Sunday, November 28, 2010

75 tips for college students

The other night I got one of those emails from unknown students which just starts "Hey" and continues with some request (usually to be admitted to one of my oversubscribed classes). My immediate reaction is to ignore (that was my wife's advice) but this time I just decided to do something different. I wrote back explaining the over-subscription situation, and finished with this "By the way, you might want to address people you haven't met more formally in future: I don't find it irritating but many will" (which is a lie, I do find it irritating, but there's no need to tell her that). My original version had more verbiage in it, but my 14 year old (whose missives to teachers are like business letters) told me to take it out on the grounds that "she'll never do it again, but she'll be scared to meet you".

I was prompted to do this by Andrew Roberts' book The Thinking Student's Guide to College: 75 Tips for Getting a Better Education(see tip 53). The central idea of the book is that students need a map of how to get the most out of college, and that lots of them arrive not understanding key things. Why not just make it explicit for her?

In fact I don't currently have a copy of the book, because each copy I get goes to the next high school senior who walks through the door (which an alarming number of them seem to be doing these days). As suggested by this, 75 Tips would be a great Christmas present for the college-bound high school seniors and college freshmen of your acquaintance.

Roberts divides the book into 9 sections -- an explanation of how universities work; tips for choosing a college (upshot  - don't make such a meal of it, you'll like wherever you go pretty much); tips on choosing classes (including the sensible tip not to take more than a couple of classes with any professor -- because most of us have at most 2 classes worth of learning to impart) and on choosing a major; tips on being successful (including the excellent advice, too often neglected, to study with other people); on interacting with professors (don't address then in your first email with a "hey", go to their office hours (I always tell students this, and they say they have had experiences of being distinctly not wanted, and relax when I point out that if he really wants to get rid of you you can leave and he won't remember you), also, get to know at least one professor reasonably well, which, I should say, is brilliant advice but not entirely easy to follow at a place like mine); what to do with your extra-curricular time; whether and when to go to graduate school; and a final section explaining how professors behave and what incentives they are responding to (they want to research not teach, and teach graduate students not undergraduates -- a friend who recently graduated from an Ivy-ish institution told me that in his address to them on the first day of freshman year the Provost just told them that they should know that Professors would have no interest in them).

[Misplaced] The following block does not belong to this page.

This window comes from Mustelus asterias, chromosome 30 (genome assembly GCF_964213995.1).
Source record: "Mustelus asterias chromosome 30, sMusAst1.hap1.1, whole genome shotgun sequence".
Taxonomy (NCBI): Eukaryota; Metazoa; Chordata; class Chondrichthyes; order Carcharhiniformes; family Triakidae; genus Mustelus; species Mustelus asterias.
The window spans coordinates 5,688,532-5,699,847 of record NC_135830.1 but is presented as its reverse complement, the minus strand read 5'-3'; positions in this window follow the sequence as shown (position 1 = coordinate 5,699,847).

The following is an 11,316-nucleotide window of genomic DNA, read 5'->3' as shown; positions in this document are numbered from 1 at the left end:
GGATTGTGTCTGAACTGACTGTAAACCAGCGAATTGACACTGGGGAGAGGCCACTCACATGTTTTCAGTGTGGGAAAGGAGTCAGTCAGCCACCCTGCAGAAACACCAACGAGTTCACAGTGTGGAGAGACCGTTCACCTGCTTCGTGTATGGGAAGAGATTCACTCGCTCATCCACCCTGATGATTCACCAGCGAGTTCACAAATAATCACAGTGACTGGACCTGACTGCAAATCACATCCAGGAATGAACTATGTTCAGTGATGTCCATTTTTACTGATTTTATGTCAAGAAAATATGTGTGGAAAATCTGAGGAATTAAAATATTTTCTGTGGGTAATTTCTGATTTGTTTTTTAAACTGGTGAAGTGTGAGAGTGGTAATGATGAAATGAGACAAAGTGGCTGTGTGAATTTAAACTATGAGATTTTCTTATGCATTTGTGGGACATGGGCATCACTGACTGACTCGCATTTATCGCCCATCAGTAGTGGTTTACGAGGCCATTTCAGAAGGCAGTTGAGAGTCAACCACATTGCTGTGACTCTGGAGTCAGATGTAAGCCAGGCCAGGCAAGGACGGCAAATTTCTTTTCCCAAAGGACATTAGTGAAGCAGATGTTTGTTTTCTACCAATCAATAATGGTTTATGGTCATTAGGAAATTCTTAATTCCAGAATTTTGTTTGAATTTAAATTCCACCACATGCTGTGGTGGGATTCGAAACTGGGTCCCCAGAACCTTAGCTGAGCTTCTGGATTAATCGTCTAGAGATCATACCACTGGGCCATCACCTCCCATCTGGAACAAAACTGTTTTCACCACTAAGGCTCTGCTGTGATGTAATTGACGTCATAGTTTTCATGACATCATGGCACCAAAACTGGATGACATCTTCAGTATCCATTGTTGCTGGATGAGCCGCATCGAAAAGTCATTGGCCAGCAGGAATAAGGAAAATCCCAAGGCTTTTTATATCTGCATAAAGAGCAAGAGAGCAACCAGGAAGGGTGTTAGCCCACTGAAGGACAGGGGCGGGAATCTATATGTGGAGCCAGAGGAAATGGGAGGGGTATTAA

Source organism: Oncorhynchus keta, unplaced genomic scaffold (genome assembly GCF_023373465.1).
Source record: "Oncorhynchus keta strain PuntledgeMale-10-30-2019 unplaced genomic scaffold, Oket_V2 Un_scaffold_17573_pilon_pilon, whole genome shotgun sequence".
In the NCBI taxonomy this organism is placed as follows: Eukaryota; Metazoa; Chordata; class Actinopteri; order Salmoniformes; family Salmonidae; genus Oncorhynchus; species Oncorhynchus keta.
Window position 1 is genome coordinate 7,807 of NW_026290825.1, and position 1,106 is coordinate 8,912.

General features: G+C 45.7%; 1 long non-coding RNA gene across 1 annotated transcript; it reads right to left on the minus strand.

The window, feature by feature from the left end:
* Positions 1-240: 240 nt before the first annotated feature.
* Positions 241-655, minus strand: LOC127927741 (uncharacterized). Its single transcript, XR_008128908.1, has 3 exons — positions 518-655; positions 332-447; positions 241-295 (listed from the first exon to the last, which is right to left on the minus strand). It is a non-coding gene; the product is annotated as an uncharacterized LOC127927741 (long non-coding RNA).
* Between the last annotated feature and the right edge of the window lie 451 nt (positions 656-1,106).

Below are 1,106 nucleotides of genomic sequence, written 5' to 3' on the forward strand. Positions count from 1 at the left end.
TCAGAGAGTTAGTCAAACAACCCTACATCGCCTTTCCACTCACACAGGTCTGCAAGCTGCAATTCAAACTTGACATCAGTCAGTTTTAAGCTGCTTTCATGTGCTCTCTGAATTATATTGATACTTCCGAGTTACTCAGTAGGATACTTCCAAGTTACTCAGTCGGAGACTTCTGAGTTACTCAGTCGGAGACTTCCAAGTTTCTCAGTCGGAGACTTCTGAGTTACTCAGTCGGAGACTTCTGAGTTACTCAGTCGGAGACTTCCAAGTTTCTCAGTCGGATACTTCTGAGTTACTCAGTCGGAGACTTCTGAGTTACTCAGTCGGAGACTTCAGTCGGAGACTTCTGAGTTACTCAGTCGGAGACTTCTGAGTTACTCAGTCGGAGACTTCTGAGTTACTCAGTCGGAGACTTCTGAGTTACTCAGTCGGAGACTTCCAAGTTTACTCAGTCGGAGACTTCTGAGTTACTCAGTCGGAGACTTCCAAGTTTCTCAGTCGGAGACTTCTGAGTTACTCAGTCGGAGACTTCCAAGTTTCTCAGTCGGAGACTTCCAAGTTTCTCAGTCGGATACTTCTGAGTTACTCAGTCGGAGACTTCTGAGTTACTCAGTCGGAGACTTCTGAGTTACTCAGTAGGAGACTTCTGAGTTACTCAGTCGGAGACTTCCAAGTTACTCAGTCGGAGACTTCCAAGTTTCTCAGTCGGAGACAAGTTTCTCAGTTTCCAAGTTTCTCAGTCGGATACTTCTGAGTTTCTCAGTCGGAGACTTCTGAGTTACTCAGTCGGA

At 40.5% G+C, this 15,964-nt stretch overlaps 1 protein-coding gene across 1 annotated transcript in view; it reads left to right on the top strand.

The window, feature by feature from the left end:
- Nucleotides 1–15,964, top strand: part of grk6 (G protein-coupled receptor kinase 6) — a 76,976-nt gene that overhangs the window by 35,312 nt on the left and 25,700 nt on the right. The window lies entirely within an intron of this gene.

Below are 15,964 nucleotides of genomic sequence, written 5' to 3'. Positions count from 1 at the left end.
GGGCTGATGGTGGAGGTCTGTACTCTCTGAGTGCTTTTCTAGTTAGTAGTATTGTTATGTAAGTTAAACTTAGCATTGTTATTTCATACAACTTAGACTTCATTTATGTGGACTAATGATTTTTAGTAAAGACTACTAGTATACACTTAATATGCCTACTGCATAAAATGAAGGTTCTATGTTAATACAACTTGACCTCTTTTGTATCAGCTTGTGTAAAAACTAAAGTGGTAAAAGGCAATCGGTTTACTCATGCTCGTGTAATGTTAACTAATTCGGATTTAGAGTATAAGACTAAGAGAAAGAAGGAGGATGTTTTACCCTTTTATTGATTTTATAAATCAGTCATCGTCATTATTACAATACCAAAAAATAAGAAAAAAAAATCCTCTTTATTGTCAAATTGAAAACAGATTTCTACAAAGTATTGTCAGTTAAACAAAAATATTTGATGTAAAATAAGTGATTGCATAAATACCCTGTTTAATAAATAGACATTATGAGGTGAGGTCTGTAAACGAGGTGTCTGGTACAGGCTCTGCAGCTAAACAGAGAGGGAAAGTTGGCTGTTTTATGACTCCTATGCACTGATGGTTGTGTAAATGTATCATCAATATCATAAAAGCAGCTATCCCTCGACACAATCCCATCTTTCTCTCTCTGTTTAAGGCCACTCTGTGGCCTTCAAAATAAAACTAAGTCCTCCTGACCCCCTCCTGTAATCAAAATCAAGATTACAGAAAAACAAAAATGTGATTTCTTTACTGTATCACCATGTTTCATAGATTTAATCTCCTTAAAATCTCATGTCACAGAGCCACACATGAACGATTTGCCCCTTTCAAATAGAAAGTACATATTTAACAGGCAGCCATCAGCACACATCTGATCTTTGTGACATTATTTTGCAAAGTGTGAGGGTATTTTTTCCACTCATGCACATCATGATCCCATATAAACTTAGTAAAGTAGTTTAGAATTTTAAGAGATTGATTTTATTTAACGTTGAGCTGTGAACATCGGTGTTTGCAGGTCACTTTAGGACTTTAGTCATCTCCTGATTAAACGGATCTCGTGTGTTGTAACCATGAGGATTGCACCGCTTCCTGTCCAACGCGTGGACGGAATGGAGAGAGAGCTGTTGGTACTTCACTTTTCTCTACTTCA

The tips are each easily digestible -- if you can't read the book you should maybe postpone going to college. My guess is that it will be read by parents more than students, but especially parents whose experience of college is 5 years or less (or none) would do well to read it to guide their offspring. But even those of us who know the college world well will only give at most half these tips to their kids, partly because some won't occur to us, and partly because others ("don't address a professor with "hey" in your first email to them) seem blindingly obvious. Apparently not.

I should probably disclose that the author sent me the manuscript completely out of the blue a couple of years ago (I've never met him) and I almost instantly gave him a good number of comments on it. There's one thing that I regret: the phrases "rape" or "sexual assault" don't appear in the index, and if I were giving comments now I would press him hard to discuss sexual violence on campus. But I was much less aware of the issue then than I thankfully am now.

By the way, the student in question did reply, almost immediately. She said "Dear Professor Brighouse, thanks for the tip, I will utilise it in future. Hopefully I'll be able to learn more from you in your class" which showed a willingness to learn and a slight cheekiness that I rather appreciated. Maybe I should give her the book. I have been very close to only a few undergraduates in my career, though I try harder these days (and my increasingly elderly demeanor seems to induce trust). I forwarded the exchange (stripped of the name etc) to a current undergraduate who is one of the handful whom I've known, and has known me, best (very well indeed), knowing she'd laugh, because after 4 years and numerous detailed email and personal conversations she simply can't bring herself to address, or even refer to, me as anything other than Professor Brighouse.

Crossposted at Crooked Timber


  1. '...the phrases "rape" or "sexual assault" appear in the index...'

    There's a 'don't' missing from this sentence.

  2. Harry: Just Kindled it (8.27!). I'll be interested to hear more about us from the student POV.

  3. Harry, just read it and agreed with almost all of his advice.

    The intriguing thing is the book's premise: The modern university is designed, half intentionally and half inadvertently, not to provide undergraduates with a quality education, so you have to "fashion" your own. I think this would be a fascinating book for a faculty (or faculty/admin) reading circle, focusing on how we might reverse engineer a better advice based on his advice!


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